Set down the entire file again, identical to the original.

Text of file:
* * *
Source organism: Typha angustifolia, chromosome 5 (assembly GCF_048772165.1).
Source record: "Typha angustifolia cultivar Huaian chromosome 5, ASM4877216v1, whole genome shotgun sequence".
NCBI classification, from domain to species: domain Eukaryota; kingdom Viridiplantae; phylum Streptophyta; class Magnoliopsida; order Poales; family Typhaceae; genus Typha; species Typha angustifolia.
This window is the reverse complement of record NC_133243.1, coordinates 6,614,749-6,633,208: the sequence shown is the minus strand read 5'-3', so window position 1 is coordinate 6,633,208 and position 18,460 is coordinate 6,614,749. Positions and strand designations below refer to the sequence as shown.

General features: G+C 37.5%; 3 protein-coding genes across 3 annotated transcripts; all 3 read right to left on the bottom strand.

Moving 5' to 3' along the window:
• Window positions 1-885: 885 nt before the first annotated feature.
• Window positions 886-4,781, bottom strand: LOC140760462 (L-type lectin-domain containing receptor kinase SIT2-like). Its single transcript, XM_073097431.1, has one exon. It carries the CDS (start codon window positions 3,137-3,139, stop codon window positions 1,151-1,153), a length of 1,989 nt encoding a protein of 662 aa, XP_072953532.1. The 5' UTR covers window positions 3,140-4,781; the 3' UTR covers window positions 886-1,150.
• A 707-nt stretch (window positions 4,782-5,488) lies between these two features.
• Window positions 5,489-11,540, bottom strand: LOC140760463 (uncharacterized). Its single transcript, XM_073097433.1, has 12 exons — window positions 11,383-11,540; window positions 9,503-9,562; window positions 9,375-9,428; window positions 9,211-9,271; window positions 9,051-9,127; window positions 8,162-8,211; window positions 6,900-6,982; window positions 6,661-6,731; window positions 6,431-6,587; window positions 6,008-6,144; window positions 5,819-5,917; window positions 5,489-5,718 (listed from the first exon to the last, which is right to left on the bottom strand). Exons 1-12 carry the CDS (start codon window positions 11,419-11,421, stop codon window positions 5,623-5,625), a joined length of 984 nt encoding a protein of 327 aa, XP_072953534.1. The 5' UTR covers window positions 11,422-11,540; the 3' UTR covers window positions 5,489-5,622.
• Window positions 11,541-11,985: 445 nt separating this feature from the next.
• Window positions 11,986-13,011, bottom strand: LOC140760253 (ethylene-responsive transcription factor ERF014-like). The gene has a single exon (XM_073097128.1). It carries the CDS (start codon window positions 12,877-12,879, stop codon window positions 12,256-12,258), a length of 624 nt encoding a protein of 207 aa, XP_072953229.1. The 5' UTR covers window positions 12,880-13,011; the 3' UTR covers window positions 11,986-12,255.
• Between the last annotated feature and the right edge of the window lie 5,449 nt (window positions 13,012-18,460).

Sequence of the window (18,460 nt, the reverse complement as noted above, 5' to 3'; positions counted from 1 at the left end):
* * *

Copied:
Source organism: Typha angustifolia, chromosome 5 (assembly GCF_048772165.1).
Source record: "Typha angustifolia cultivar Huaian chromosome 5, ASM4877216v1, whole genome shotgun sequence".
NCBI classification, from domain to species: domain Eukaryota; kingdom Viridiplantae; phylum Streptophyta; class Magnoliopsida; order Poales; family Typhaceae; genus Typha; species Typha angustifolia.
This window is the reverse complement of record NC_133243.1, coordinates 6,614,749-6,633,208: the sequence shown is the minus strand read 5'-3', so window position 1 is coordinate 6,633,208 and position 18,460 is coordinate 6,614,749. Positions and strand designations below refer to the sequence as shown.

General features: G+C 37.5%; 3 protein-coding genes across 3 annotated transcripts; all 3 read right to left on the bottom strand.

Moving 5' to 3' along the window:
• Window positions 1-885: 885 nt before the first annotated feature.
• Window positions 886-4,781, bottom strand: LOC140760462 (L-type lectin-domain containing receptor kinase SIT2-like). Its single transcript, XM_073097431.1, has one exon. It carries the CDS (start codon window positions 3,137-3,139, stop codon window positions 1,151-1,153), a length of 1,989 nt encoding a protein of 662 aa, XP_072953532.1. The 5' UTR covers window positions 3,140-4,781; the 3' UTR covers window positions 886-1,150.
• A 707-nt stretch (window positions 4,782-5,488) lies between these two features.
• Window positions 5,489-11,540, bottom strand: LOC140760463 (uncharacterized). Its single transcript, XM_073097433.1, has 12 exons — window positions 11,383-11,540; window positions 9,503-9,562; window positions 9,375-9,428; window positions 9,211-9,271; window positions 9,051-9,127; window positions 8,162-8,211; window positions 6,900-6,982; window positions 6,661-6,731; window positions 6,431-6,587; window positions 6,008-6,144; window positions 5,819-5,917; window positions 5,489-5,718 (listed from the first exon to the last, which is right to left on the bottom strand). Exons 1-12 carry the CDS (start codon window positions 11,419-11,421, stop codon window positions 5,623-5,625), a joined length of 984 nt encoding a protein of 327 aa, XP_072953534.1. The 5' UTR covers window positions 11,422-11,540; the 3' UTR covers window positions 5,489-5,622.
• Window positions 11,541-11,985: 445 nt separating this feature from the next.
• Window positions 11,986-13,011, bottom strand: LOC140760253 (ethylene-responsive transcription factor ERF014-like). The gene has a single exon (XM_073097128.1). It carries the CDS (start codon window positions 12,877-12,879, stop codon window positions 12,256-12,258), a length of 624 nt encoding a protein of 207 aa, XP_072953229.1. The 5' UTR covers window positions 12,880-13,011; the 3' UTR covers window positions 11,986-12,255.
• Between the last annotated feature and the right edge of the window lie 5,449 nt (window positions 13,012-18,460).

Sequence of the window (18,460 nt, the reverse complement as noted above, 5' to 3'; positions counted from 1 at the left end):